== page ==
Yik Yak: Enemy of Campus Political Correctness
But one type of social media allows them to speak up anonymously. Yik Yak allows student in a particular geographic area or at a particular school (say: Marquette) to speak up and dissent from the intolerant orthodoxy.
Naturally, the politically correct leftists don’t like this. For example, they label posts that fail to show sufficient respect for their proclaimed grievances as “racist.” This has happened at Claremont College, and here at Marquette.
At both Marquette and Claremont, the the vast majority of “racist” tweets were not racist at all. They just disagree with the activists.
Not surprisingly, campus leftists and college administrations want to put an end to this. As an article in The College Fix explains, “Campuses ‘symbolically’ ban Yik Yak as battle over app rages.” Some colleges have blocked Yik Yak from their college Wi-Fi networks. Of course, this isn’t very effective, since students can connect via the cell phone infrastructure.
In this, college campuses resemble authoritarian nations, in which the party in power tries to censor and block communications that the regime dislikes, but technology keeps undermining the effort.
And yes, contemporary U.S. campuses are the nearest thing in American society to foreign authoritarian regimes.
UpdateStudents used Yik Yak to pan, and kill a required environmentalist indoctrination course at Eastern Michigan University. Interestingly, the faculty union demanded that students who posted nasty tweets about the course should be tracked down and punished. They were not.
Further UpdateOf course, the politically correct want politically incorrect voices silenced, and nobody is more intolerant of politically incorrect speech than feminists. Thus we have the following from the The Chronicle of Higher Education:
Seventy-two women’s and civil-rights groups on Wednesday announced a campaign to enlist the federal government in pressuring colleges to protect students from harassment via anonymous social-media applications like Yik Yak.What do they mean by “violation of federal civil-rights laws guaranteeing equal educational access?” They mean people are allowed to criticize feminists!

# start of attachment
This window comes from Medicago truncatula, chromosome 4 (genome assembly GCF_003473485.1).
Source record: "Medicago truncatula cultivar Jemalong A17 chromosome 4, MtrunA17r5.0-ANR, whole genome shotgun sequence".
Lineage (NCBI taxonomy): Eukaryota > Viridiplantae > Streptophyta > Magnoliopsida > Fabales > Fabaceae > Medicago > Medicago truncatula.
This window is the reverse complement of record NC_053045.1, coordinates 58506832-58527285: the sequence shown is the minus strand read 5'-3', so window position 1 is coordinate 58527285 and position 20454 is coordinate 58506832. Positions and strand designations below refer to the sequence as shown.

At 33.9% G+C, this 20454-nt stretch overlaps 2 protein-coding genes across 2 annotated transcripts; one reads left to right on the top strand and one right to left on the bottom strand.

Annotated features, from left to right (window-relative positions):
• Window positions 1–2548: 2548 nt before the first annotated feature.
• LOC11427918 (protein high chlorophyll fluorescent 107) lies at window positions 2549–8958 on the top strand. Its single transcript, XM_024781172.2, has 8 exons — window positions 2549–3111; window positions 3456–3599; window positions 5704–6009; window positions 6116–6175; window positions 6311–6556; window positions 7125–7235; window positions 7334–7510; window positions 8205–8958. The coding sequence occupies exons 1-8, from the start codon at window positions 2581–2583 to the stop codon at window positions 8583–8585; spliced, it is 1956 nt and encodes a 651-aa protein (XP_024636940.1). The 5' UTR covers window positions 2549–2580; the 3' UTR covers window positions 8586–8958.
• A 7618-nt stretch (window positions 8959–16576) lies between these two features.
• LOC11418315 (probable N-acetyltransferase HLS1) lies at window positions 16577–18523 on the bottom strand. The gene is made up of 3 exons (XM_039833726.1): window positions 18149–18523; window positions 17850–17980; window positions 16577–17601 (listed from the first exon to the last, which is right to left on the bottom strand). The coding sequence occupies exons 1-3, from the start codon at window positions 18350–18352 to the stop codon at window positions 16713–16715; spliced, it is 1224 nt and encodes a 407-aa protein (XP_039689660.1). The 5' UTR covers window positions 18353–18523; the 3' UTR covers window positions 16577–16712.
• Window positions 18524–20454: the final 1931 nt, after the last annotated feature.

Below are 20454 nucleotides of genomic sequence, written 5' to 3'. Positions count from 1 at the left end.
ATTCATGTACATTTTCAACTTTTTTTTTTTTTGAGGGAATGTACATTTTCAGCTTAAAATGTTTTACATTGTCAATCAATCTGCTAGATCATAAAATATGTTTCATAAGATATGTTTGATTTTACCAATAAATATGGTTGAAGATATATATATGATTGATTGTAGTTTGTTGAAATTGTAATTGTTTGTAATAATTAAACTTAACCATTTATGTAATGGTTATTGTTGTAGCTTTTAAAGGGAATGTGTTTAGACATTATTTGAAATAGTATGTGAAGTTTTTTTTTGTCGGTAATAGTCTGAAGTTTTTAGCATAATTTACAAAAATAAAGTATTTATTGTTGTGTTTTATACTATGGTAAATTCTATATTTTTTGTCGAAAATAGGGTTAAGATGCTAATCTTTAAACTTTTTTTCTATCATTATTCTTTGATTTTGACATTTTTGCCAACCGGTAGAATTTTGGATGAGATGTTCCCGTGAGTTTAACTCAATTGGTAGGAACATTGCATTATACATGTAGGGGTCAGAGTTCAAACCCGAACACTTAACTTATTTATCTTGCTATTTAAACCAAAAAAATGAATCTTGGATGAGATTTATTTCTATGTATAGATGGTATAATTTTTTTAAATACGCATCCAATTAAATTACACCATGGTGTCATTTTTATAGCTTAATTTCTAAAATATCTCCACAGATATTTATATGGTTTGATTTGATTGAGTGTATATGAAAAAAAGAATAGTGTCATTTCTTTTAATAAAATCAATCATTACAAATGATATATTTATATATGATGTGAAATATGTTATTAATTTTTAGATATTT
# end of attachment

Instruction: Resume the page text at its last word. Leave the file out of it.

The groups have sent the U.S. Education Department a letter calling for it to treat colleges’ failure to monitor anonymous social media and to pursue online harassers as a violation of federal civil-rights laws guaranteeing equal educational access.
The article in the The Chronicle of Higher Education has some of the offending posts, and all of them clearly fall into the category of constitutionally protected speech, directed against the a campus Feminists United club. The list is below:
Calling feminists “feminazis” or “femicunts” is grossly uncivil, but it’s no worse than calling Republicans “Republithugs” which leftists do all over political discussion groups and comments sections on the Internet.
Likewise, suggesting sending the feminist women off to an all women’s college where there are no men and no non-feminist opinions to tolerate is a jib against feminists. But implying that feminists hate men and are intolerant of other opinions is no worse than claiming that Republicans hate the poor, which liberals do all the time. In fact, it’s closer to being factual.
The Yik Yak posts, in other words, are not threats, and not even hate speech directed toward women as a group, but political taunts directed at people with particular opinions.
But feminists think they represent women generally, and they think that criticizing them is hate speech directed against all women. In other words, feminists think their political opinions are privileged, and nobody should be allowed to criticize them.
And they want government to punish anybody who does.
Which is to say that they (or at least the campus activists among them) are nasty authoritarians.